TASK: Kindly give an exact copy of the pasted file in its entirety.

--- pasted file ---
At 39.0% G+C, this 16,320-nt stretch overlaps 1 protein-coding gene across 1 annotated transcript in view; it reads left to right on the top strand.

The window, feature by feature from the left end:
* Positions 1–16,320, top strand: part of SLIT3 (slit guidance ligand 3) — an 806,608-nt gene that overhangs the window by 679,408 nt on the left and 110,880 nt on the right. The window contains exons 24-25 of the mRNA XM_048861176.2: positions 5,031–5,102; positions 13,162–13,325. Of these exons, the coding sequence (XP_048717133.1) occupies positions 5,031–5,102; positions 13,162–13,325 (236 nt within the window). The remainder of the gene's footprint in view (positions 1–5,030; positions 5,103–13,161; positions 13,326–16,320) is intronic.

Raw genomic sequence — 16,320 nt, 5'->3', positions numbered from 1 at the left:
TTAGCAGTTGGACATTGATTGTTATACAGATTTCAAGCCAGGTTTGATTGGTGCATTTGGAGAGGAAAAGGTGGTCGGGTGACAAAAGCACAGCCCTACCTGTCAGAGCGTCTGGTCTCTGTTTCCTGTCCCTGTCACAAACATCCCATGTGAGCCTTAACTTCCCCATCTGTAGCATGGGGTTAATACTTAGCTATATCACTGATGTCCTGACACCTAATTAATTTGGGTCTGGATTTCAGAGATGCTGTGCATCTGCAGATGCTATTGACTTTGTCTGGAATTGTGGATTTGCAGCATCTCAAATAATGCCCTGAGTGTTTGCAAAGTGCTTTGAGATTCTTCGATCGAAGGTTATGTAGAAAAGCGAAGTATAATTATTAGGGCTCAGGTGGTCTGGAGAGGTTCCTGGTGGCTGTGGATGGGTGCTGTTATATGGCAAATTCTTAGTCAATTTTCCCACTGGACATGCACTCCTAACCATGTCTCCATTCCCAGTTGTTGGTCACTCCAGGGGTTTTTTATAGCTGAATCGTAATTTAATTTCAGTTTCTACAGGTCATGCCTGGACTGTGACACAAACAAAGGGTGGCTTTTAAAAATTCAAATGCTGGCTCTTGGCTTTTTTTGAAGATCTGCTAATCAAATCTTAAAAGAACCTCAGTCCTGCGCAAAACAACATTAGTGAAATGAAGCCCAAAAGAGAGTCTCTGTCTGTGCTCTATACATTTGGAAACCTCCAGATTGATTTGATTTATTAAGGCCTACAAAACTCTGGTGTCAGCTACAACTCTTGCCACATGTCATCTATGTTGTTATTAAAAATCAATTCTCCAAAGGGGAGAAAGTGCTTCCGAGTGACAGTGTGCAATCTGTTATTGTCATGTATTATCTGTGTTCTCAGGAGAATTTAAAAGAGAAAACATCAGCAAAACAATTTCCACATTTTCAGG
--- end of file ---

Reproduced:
At 39.0% G+C, this 16,320-nt stretch overlaps 1 protein-coding gene across 1 annotated transcript in view; it reads left to right on the top strand.

The window, feature by feature from the left end:
* Positions 1–16,320, top strand: part of SLIT3 (slit guidance ligand 3) — an 806,608-nt gene that overhangs the window by 679,408 nt on the left and 110,880 nt on the right. The window contains exons 24-25 of the mRNA XM_048861176.2: positions 5,031–5,102; positions 13,162–13,325. Of these exons, the coding sequence (XP_048717133.1) occupies positions 5,031–5,102; positions 13,162–13,325 (236 nt within the window). The remainder of the gene's footprint in view (positions 1–5,030; positions 5,103–13,161; positions 13,326–16,320) is intronic.

Raw genomic sequence — 16,320 nt, 5'->3', positions numbered from 1 at the left:
TTAGCAGTTGGACATTGATTGTTATACAGATTTCAAGCCAGGTTTGATTGGTGCATTTGGAGAGGAAAAGGTGGTCGGGTGACAAAAGCACAGCCCTACCTGTCAGAGCGTCTGGTCTCTGTTTCCTGTCCCTGTCACAAACATCCCATGTGAGCCTTAACTTCCCCATCTGTAGCATGGGGTTAATACTTAGCTATATCACTGATGTCCTGACACCTAATTAATTTGGGTCTGGATTTCAGAGATGCTGTGCATCTGCAGATGCTATTGACTTTGTCTGGAATTGTGGATTTGCAGCATCTCAAATAATGCCCTGAGTGTTTGCAAAGTGCTTTGAGATTCTTCGATCGAAGGTTATGTAGAAAAGCGAAGTATAATTATTAGGGCTCAGGTGGTCTGGAGAGGTTCCTGGTGGCTGTGGATGGGTGCTGTTATATGGCAAATTCTTAGTCAATTTTCCCACTGGACATGCACTCCTAACCATGTCTCCATTCCCAGTTGTTGGTCACTCCAGGGGTTTTTTATAGCTGAATCGTAATTTAATTTCAGTTTCTACAGGTCATGCCTGGACTGTGACACAAACAAAGGGTGGCTTTTAAAAATTCAAATGCTGGCTCTTGGCTTTTTTTGAAGATCTGCTAATCAAATCTTAAAAGAACCTCAGTCCTGCGCAAAACAACATTAGTGAAATGAAGCCCAAAAGAGAGTCTCTGTCTGTGCTCTATACATTTGGAAACCTCCAGATTGATTTGATTTATTAAGGCCTACAAAACTCTGGTGTCAGCTACAACTCTTGCCACATGTCATCTATGTTGTTATTAAAAATCAATTCTCCAAAGGGGAGAAAGTGCTTCCGAGTGACAGTGTGCAATCTGTTATTGTCATGTATTATCTGTGTTCTCAGGAGAATTTAAAAGAGAAAACATCAGCAAAACAATTTCCACATTTTCAGG